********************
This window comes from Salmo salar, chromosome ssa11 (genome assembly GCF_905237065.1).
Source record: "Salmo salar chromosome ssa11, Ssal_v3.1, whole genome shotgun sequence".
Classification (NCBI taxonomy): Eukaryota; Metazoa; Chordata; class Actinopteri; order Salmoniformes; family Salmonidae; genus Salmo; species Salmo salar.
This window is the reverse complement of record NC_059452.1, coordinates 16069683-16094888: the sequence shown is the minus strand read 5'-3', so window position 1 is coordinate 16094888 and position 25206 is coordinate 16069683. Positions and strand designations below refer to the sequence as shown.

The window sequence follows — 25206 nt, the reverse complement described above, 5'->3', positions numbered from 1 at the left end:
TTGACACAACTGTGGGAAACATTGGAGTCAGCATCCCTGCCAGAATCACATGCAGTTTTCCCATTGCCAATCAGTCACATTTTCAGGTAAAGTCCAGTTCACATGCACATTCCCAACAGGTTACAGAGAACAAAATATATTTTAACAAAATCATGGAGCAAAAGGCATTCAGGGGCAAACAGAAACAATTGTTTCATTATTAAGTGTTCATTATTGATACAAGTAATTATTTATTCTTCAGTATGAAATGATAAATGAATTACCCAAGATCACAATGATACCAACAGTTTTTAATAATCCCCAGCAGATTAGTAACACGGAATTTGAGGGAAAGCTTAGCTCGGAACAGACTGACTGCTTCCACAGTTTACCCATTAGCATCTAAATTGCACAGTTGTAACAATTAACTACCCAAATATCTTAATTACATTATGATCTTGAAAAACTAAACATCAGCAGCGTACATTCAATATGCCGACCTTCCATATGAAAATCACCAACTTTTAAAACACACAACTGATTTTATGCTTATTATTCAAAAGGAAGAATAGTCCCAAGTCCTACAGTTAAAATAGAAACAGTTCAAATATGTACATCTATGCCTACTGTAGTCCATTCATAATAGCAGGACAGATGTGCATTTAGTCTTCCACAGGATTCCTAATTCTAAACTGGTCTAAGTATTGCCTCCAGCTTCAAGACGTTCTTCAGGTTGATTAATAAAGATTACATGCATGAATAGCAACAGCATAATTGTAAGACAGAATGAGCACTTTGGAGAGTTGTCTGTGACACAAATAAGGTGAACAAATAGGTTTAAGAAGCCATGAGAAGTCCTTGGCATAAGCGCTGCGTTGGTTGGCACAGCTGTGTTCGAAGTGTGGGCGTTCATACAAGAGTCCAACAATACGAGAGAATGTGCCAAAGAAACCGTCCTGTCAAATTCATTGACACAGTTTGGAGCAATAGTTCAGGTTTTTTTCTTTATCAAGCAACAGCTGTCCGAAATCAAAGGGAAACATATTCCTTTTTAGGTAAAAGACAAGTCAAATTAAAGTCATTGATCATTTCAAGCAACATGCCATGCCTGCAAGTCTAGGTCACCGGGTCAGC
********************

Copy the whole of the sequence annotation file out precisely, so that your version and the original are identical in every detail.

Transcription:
This window comes from Salmo salar, chromosome ssa11 (genome assembly GCF_905237065.1).
Source record: "Salmo salar chromosome ssa11, Ssal_v3.1, whole genome shotgun sequence".
Classification (NCBI taxonomy): Eukaryota; Metazoa; Chordata; class Actinopteri; order Salmoniformes; family Salmonidae; genus Salmo; species Salmo salar.
This window is the reverse complement of record NC_059452.1, coordinates 16069683-16094888: the sequence shown is the minus strand read 5'-3', so window position 1 is coordinate 16094888 and position 25206 is coordinate 16069683. Positions and strand designations below refer to the sequence as shown.

The window sequence follows — 25206 nt, the reverse complement described above, 5'->3', positions numbered from 1 at the left end:
TTGACACAACTGTGGGAAACATTGGAGTCAGCATCCCTGCCAGAATCACATGCAGTTTTCCCATTGCCAATCAGTCACATTTTCAGGTAAAGTCCAGTTCACATGCACATTCCCAACAGGTTACAGAGAACAAAATATATTTTAACAAAATCATGGAGCAAAAGGCATTCAGGGGCAAACAGAAACAATTGTTTCATTATTAAGTGTTCATTATTGATACAAGTAATTATTTATTCTTCAGTATGAAATGATAAATGAATTACCCAAGATCACAATGATACCAACAGTTTTTAATAATCCCCAGCAGATTAGTAACACGGAATTTGAGGGAAAGCTTAGCTCGGAACAGACTGACTGCTTCCACAGTTTACCCATTAGCATCTAAATTGCACAGTTGTAACAATTAACTACCCAAATATCTTAATTACATTATGATCTTGAAAAACTAAACATCAGCAGCGTACATTCAATATGCCGACCTTCCATATGAAAATCACCAACTTTTAAAACACACAACTGATTTTATGCTTATTATTCAAAAGGAAGAATAGTCCCAAGTCCTACAGTTAAAATAGAAACAGTTCAAATATGTACATCTATGCCTACTGTAGTCCATTCATAATAGCAGGACAGATGTGCATTTAGTCTTCCACAGGATTCCTAATTCTAAACTGGTCTAAGTATTGCCTCCAGCTTCAAGACGTTCTTCAGGTTGATTAATAAAGATTACATGCATGAATAGCAACAGCATAATTGTAAGACAGAATGAGCACTTTGGAGAGTTGTCTGTGACACAAATAAGGTGAACAAATAGGTTTAAGAAGCCATGAGAAGTCCTTGGCATAAGCGCTGCGTTGGTTGGCACAGCTGTGTTCGAAGTGTGGGCGTTCATACAAGAGTCCAACAATACGAGAGAATGTGCCAAAGAAACCGTCCTGTCAAATTCATTGACACAGTTTGGAGCAATAGTTCAGGTTTTTTTCTTTATCAAGCAACAGCTGTCCGAAATCAAAGGGAAACATATTCCTTTTTAGGTAAAAGACAAGTCAAATTAAAGTCATTGATCATTTCAAGCAACATGCCATGCCTGCAAGTCTAGGTCACCGGGTCAGC